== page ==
Ulmer said there is not enough information about whether the virus can be sexually transmitted to raise the alarm just yet, but at the same time suggests precaution.

“I can’t say that we’re going to start testing for the Zika virus as part of regular STD testing,” Ulmer said. “You are going to have to have traveled and you are going to have to be experiencing these symptoms for any blood work to be done. But at this point, I don’t believe that (sexual transmission) has been confirmed. A decision has not been made about that.”

Even though the virus has even milder symptoms than dengue or chikungunya, sexual transmission is a particular concern because the affect the virus has when pregnant women contract it and the complications that may arise in their pregnancies.

“It’s apparently causing macrocephaly,” Ulmer said.

According to the CDC, microcephaly is a condition where a baby’s head is much smaller than expected. During pregnancy, a baby’s head grows because the baby’s brain grows. Microcephaly can occur because a baby’s brain has not developed properly during pregnancy or has stopped growing after birth, which results in a smaller head size.

“Typically (Zika) is not a fatal disease, but it does cause that serious birth defect,” Ulmer said.

In early 2015, an outbreak of Zika virus transmitted by Aedes mosquitoes was identified in northeast Brazil, according to a report from the CDC. By September, reports of an increase in the number of infants born with microcephaly in Zika virus-affected areas began to emerge. Among the first 35 cases of microcephaly reported, 74 percent of mothers reported a rash illness during pregnancy, 71 percent of infants had severe microcephaly, approximately half had at least one neurologic abnormality, and among 27 who had neuroimaging studies, all were abnormal.

In an interview with Dallas media, DCHHS director Zachary Thompson said, for men who believe they might be infected with Zika or traveled to Zika affected areas, “Next to abstinence, condoms are the best prevention method against any sexually-transmitted infections.”

Ulmer suggests letting your sexual partner know if you’ve been traveling to Zika-active areas, especially if she’s pregnant.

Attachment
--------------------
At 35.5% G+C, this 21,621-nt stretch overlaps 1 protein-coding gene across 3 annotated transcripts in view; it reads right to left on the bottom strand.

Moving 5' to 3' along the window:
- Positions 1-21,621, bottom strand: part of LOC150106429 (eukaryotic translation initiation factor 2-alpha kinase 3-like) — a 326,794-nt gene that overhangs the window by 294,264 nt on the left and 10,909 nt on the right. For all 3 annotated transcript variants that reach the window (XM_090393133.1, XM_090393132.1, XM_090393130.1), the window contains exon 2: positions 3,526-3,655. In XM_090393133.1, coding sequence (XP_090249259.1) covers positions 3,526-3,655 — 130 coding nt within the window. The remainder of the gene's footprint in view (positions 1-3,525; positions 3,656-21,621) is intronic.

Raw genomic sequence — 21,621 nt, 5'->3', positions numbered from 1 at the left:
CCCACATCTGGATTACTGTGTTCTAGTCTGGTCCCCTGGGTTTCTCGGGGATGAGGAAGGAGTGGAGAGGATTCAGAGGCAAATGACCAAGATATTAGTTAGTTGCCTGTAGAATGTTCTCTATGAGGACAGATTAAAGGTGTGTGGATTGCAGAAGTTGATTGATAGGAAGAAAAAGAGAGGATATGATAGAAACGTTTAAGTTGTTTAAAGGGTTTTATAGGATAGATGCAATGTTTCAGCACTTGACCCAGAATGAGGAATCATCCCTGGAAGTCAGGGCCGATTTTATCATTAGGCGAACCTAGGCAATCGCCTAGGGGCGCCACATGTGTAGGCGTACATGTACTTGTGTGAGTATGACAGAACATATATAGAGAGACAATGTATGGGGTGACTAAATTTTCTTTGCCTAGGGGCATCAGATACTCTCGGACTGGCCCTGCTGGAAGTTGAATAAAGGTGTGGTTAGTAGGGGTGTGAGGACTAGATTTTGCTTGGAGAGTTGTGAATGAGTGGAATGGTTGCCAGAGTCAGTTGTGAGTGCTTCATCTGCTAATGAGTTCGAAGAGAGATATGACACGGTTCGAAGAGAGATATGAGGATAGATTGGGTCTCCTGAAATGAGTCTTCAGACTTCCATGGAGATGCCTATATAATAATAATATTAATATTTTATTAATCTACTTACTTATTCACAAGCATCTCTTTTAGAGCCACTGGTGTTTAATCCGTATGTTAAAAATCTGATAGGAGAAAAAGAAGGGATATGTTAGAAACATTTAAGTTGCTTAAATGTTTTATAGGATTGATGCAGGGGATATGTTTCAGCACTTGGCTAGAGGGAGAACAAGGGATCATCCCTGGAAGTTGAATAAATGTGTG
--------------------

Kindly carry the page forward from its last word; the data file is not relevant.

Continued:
“Interim Guidelines for Prevention of Sexual Transmission of Zika Virus — United States” even suggests that men with nonpregnant sex partners who reside in or have traveled to an area of active Zika virus transmission who are concerned about sexual transmission of Zika virus consider abstaining from sexual activity or using condoms consistently and correctly during sex.

Regardless, patients will have to meet certain criteria to be tested for Zika, Ulmer said.

“Just because you’re pregnant doesn’t mean you can get tested for it. … If a women is pregnant, she will have to have traveled to one of the affected areas and … she has to be exhibiting symptoms,” she said. “Then the doctor or health care provider should call the Health Department, and we would work through our state laboratory to get the specimen to the CDC. Right now, we don’t know of any testing that is occurring in local laboratories. That would have to be sent off to the CDC. Our state lab, hopefully, will be able to test for it in about two to three weeks.”

There is no specific medicine to treat Zika virus, according to the CDC, and no vaccine to prevent it, and suggestions from health officials on how to keep a mosquito from giving it to you seem all too familiar and somewhat impractical.

“It’s the same information we put out every year,” Ulmer said. “Stay indoors from dusk to dawn, dress in long-sleeved pants and shirts, loose and light colored clothing when outdoors, defend yourself by using a mosquito spray with DEET and drain any standing water around your homes and areas where you work.”

“These mosquitoes are container breeders such as old tires, bird baths, dog dishes, gutters, etc.,” added Sexton. “The public can help themselves by eliminating these sources of breeding.”